Foreign keys do not need to be added to every table. Identifying which tables require foreign key fields is as easy as glancing at your ERD (Entity-Relationship Diagram). Every table connected by a crow’s foot will need a foreign key. For example, the classic invoicing solution will have an Invoices, Customers, Products and Lines tables. The Invoice table will need a foreign key to store the customer primary key and the Lines table will join Invoices and Products with two foreign keys. The Products table will not need a foreign key.
Data Entry Fields FileMaker is very forgiving when compared to other database systems. Fields can be added at anytime but it's still best to get the bulk of the data entry fields entered at the beginning of a project. However, no data entry fields fields for the Line Items table will be created at this time. I prefer to save them till later so we can discuss their design in the context of the features being created.
A common mistake is creating a field with the wrong type, which can lead to all kinds of trouble. For example, if a date field is actually created as a text field, you can still enter dates without knowing. Data entry appears to be the same but sorting, finding and formatting will not behave correctly causing countless hours of troubleshooting only to discover a simple field type mismatch. For example, down the line you might be writing a script that performs a date range find. Since you can also perform a range find on a text field, you might be perplexed at the results. While the most common solution is the simplest, our brains tend to attribute complex issues as the cause like a corrupt index or an incorrectly written script. It could take hours to find out the issue is simply a field type mismatch. The moral of the story is be careful when defining field types.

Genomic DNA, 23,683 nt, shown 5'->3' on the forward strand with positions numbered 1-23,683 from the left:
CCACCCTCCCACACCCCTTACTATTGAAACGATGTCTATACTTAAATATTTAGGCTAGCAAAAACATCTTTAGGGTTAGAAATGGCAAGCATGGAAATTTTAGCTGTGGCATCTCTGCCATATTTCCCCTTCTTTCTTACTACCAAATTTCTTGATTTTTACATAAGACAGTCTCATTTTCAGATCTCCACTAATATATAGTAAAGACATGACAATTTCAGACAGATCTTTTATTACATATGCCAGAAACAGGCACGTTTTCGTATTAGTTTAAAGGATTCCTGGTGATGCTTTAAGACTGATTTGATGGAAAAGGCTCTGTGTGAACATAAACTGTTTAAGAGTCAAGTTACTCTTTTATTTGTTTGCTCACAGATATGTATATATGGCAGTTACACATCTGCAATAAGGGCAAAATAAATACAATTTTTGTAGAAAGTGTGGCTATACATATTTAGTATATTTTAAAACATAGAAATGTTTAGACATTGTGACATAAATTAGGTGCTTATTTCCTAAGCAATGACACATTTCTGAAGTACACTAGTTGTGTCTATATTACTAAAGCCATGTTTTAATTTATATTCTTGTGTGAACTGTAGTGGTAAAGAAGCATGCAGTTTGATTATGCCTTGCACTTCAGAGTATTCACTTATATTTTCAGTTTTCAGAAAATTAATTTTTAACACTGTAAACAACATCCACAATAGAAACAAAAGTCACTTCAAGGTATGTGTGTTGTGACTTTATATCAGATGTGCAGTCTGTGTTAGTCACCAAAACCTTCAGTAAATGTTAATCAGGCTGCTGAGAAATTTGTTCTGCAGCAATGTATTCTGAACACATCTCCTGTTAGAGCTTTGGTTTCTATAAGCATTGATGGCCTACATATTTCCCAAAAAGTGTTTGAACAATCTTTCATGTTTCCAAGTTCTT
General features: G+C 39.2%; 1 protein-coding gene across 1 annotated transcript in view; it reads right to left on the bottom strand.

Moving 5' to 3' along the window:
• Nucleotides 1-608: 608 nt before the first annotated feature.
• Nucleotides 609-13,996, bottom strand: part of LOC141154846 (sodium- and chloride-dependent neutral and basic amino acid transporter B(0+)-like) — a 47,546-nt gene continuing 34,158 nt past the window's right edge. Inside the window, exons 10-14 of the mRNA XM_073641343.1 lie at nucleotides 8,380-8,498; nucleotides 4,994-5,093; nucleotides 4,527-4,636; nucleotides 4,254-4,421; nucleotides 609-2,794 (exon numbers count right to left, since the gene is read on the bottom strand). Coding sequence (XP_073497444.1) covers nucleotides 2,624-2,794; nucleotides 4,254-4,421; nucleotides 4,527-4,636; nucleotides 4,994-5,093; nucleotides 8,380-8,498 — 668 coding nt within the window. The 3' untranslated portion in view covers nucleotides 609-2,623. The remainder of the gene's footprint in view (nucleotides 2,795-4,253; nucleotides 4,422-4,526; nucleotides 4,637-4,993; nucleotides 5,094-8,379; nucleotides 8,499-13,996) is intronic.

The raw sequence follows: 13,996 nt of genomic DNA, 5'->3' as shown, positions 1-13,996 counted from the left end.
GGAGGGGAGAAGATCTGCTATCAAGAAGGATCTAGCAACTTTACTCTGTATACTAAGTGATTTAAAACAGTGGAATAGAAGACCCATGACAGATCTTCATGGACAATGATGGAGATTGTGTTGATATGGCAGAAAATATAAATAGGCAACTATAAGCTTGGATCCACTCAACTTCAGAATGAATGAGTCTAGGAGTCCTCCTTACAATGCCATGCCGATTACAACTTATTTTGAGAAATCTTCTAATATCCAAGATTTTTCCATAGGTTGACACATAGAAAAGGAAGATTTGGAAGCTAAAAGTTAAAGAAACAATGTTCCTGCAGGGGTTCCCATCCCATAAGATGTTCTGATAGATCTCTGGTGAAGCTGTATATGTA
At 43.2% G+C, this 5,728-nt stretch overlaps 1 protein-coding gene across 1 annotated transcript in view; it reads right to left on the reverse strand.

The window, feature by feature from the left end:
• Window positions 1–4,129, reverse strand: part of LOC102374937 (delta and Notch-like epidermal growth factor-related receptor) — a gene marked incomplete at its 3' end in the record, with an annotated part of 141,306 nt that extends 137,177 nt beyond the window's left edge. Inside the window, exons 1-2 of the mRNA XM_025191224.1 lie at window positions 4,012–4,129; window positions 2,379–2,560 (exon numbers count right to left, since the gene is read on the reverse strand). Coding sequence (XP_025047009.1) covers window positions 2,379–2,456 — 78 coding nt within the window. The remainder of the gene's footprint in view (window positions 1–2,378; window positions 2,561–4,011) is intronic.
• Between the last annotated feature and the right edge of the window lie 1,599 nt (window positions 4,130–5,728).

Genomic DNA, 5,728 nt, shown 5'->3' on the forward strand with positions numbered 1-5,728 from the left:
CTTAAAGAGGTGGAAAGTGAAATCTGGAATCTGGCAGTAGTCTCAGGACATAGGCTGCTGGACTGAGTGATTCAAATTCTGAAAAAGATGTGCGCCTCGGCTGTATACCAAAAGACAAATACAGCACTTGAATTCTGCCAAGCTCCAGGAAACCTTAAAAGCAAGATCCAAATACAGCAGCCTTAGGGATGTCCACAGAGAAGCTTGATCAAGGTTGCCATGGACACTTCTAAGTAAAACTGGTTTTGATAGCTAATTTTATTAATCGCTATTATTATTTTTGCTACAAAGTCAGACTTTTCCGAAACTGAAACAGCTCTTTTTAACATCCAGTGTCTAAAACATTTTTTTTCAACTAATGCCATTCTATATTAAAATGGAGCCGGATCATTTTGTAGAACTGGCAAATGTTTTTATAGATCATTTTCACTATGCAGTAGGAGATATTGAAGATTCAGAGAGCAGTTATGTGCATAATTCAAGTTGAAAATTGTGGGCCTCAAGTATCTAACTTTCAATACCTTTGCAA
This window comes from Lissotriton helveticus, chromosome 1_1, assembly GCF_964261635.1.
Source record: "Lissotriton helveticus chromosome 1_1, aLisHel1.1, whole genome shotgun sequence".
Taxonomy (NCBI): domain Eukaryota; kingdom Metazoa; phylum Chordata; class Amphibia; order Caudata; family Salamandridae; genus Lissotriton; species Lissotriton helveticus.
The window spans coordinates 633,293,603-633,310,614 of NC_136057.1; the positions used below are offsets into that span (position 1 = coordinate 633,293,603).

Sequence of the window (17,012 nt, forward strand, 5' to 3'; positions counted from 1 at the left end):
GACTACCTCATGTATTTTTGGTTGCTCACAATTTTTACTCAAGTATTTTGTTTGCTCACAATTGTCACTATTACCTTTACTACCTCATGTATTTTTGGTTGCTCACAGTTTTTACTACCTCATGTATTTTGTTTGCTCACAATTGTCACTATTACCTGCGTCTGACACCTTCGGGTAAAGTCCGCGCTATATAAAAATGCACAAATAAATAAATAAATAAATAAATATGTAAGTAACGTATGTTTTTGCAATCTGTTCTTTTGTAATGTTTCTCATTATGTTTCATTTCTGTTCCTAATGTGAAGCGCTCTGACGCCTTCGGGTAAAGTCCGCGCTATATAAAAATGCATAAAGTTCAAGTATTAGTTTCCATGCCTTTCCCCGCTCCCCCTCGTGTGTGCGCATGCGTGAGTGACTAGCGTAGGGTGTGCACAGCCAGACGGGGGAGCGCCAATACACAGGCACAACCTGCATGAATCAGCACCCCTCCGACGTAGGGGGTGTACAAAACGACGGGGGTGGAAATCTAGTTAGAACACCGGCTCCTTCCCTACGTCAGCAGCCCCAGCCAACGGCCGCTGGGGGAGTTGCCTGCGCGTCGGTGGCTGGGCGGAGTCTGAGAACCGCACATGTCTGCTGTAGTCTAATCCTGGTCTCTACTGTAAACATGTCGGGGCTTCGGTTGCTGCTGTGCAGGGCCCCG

It’s also a good idea to get in the habit of commenting fields as you create them. It takes a little extra time but is well worth the effort in some cases. Naming conventions for most data entry fields are good enough to identify their purpose. However, fields specially designed for scripts and other non-data entry fields will require comments to remind you of their purpose at a later date. Otherwise, comments are just a waste of your time if they don’t don’t reveal additional information. None of the fields created so far really need comments but keep an eye out for fields that do.